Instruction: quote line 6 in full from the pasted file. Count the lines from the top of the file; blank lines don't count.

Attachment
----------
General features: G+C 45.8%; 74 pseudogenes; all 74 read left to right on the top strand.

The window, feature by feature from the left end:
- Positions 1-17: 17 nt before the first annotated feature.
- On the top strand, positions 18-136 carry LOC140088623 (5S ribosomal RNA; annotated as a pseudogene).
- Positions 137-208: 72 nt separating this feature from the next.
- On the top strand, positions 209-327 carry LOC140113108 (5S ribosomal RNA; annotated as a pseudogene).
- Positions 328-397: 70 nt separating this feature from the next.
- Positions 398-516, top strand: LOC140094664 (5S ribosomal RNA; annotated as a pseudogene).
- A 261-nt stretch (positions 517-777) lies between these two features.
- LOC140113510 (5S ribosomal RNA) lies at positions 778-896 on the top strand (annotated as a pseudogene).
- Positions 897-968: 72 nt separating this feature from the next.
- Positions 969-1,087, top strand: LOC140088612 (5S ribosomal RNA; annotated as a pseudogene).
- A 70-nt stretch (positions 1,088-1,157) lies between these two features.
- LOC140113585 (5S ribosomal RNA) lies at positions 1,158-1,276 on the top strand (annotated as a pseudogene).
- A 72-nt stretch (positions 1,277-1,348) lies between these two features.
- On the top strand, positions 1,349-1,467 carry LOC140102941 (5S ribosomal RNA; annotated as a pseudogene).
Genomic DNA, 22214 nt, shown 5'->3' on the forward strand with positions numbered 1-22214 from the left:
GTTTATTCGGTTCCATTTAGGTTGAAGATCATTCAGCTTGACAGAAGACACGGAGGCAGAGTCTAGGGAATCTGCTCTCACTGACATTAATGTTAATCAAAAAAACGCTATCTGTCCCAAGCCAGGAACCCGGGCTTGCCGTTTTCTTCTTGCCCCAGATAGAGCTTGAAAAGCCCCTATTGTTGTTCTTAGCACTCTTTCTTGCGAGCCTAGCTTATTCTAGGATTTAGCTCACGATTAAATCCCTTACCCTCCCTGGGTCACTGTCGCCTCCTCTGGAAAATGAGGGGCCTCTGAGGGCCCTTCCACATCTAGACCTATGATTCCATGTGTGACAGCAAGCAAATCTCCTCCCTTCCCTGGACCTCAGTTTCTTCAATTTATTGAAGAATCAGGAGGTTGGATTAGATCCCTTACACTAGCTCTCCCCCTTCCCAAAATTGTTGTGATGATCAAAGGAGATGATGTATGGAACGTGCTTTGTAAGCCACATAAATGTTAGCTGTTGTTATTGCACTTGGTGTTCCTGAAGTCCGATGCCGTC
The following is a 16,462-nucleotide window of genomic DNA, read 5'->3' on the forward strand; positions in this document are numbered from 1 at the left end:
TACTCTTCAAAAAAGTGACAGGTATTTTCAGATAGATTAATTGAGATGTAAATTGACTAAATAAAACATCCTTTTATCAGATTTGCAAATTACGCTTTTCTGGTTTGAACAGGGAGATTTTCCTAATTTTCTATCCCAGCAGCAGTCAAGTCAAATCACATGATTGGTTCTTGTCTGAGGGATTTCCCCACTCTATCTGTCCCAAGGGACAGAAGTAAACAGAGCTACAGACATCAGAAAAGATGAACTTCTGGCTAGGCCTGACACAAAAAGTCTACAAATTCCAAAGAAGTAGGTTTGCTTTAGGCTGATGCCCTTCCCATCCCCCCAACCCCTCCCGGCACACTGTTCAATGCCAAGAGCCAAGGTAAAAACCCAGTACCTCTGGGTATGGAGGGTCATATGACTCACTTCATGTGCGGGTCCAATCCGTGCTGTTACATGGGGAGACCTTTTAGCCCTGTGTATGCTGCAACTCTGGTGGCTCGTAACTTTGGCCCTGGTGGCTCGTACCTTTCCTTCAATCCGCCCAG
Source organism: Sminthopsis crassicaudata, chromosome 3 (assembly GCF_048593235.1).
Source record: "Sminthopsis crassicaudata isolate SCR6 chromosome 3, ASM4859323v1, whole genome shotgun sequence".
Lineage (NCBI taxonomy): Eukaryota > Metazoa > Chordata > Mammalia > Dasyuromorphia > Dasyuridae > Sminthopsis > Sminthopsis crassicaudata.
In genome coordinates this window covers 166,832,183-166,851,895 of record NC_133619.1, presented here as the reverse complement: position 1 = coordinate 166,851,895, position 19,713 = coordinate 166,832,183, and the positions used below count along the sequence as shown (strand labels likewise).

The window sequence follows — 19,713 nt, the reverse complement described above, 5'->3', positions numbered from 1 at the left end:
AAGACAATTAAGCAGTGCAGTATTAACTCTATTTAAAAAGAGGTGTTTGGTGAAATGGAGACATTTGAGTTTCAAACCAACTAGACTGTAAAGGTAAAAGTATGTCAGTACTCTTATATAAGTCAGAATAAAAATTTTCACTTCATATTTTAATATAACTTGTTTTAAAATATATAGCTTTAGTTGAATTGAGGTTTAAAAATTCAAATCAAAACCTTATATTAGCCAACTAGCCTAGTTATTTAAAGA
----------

- On the top strand, positions 209-327 carry LOC140113108 (5S ribosomal RNA; annotated as a pseudogene).